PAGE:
We repeated the filtering process for 30 times for each combination of control parameters. And then we observed its whisker plots for analysis and interpretation of the results. The quantitative parameters that we observed and compared among the results were mainly the mean error in the estimated traces along the tunnel axis direction. And variance in that estimation for these 30 repeated applications of filters.

4. Results

Few of the important results that we identified from the results we observed are discussed in this section.

4.1 Varying the number of particles

By varying the number of particles, we could see that accuracy improves with an increase in the particle. And more importantly, the variance of estimation for the 30 repetition decrease with increase in particle number.

Figure 8. Comparison of error (above) and variance (below) of ‘particle filter’ estimation with different number of particles

4.2 Varying the process noise

This is a qualitative observation that we make is with a low value of process noise there is a tendency of error accumulation. And at higher process noise ‘particle filter’ performs better in terms of accuracy.

Figure 9. Whisker plot of error from 30 repeated filter application for different process noise. With 100 particles, 20 I likelihood covariance and 2 beacon setup

4.3 Varying likelihood covariance

Figure 10. Comparison of ‘particle filter’ performance with different likelihood covariance. With 100 particles, 10 I process noise covariance and 2 beacon setup

4.4 With three beacons at 50m interval

Improvement in position estimate with 3 beacon setup is marginal. However, we can find that standard deviation of estimation significantly reduces for 3 beacon setup, for estimated positions around the additional beacon ‘B50’ around the centre of the tunnel section.

Figure 11. Comparison of ‘particle filter’ performance with the addition of 'B50' beacon at the center of the tunnel. With 100 particles, 10 I process noise covariance and 20 I likelihood covariance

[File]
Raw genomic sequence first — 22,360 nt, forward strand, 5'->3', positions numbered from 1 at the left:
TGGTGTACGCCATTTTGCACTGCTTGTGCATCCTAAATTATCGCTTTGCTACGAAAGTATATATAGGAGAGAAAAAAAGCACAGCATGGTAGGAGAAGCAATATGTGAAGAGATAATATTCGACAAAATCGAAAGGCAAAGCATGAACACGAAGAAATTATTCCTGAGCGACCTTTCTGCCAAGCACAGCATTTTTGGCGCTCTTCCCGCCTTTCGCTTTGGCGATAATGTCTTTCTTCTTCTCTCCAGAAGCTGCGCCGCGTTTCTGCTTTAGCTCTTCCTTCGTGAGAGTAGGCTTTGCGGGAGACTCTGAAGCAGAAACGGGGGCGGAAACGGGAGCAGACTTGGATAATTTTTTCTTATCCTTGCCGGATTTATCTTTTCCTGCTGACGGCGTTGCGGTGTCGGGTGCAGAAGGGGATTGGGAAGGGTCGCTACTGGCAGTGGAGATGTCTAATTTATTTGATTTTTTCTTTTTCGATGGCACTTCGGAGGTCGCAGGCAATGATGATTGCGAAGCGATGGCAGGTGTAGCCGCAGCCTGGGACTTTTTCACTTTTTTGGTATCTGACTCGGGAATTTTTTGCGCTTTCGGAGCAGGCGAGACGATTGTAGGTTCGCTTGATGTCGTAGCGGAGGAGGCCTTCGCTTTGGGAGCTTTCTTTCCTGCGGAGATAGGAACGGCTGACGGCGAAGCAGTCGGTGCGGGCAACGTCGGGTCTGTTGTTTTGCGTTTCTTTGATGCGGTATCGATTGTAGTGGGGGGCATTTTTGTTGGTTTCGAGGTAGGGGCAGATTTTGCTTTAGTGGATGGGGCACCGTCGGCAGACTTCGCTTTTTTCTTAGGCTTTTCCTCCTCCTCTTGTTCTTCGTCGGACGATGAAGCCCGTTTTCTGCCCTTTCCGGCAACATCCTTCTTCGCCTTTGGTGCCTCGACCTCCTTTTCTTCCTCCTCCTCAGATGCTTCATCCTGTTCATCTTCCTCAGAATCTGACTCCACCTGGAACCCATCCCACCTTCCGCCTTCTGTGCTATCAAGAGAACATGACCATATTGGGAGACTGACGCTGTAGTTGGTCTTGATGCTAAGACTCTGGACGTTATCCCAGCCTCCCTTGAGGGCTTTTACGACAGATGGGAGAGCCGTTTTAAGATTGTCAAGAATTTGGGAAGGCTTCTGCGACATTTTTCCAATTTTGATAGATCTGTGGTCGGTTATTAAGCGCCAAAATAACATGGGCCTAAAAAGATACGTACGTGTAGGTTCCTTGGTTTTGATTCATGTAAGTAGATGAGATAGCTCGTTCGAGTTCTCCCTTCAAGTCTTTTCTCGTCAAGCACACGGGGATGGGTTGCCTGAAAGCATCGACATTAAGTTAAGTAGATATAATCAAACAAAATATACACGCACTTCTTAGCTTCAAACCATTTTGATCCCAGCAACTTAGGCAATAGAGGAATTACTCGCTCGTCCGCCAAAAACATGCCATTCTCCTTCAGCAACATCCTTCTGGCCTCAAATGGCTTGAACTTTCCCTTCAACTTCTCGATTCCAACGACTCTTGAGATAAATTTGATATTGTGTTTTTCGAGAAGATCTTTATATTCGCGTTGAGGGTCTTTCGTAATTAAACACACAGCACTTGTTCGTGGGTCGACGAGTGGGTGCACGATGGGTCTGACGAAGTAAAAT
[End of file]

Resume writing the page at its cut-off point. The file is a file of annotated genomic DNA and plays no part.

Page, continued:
5. Discussion

5.1 Insights on number of particles

From the results, we can understand the obvious fact that the number of particles we use in the filter place a vital role in the estimation. A low number of particles means incapability of capturing the states of possible estimates in a less dense manner, thus the best estimate is often missed out. As we can see in Figure 8 that reducing the number of particles reduces the estimation accuracies and increases the standard deviation. However, sometimes when state estimation has to be done on low powered embedded computers, in such situation we need to implement ‘particle filter’ with less number of particles. Though results may be poor, however, for cases where lack of precision is tolerable, there a particle filter with less number of particle too may work. This is why it was important to study the behaviour of the ‘particle filter’ with the particles as low as 50 and less. With our study, we get some idea that to what extent reduction in the number of particles influences the positioning estimate. 

5.2 Insights on process noise covariance

Next, with the result, we also understand that for successful implementation of positioning with ‘particle filter’ we have to have a perfect balance between system noise or the process noise, and the covariance of likelihood function in the observation model. We can see in Figure 9 that if we keep system noise low, then there is a possibility that result from ‘particle filter’ may fail to give a right estimate. Figure 9 also shows that there is a higher tendency of error propagation in subsequent estimation by the filter in case of low process noise covariance. This propagation of error has potential to cause ‘particle filter’ to fail and diverge like of example in Figure 12. In such case, re-initialization of particle states can be one of the possible solutions to recover. At this study, no such approach was implemented in out ‘particle filter’ model that is used, as our intention at this point is to investigate the behaviour of the ‘particle filter’ and identify possible cases where ‘particle filter’ may fail. And Improving upon those limitations is in the future scope of this work.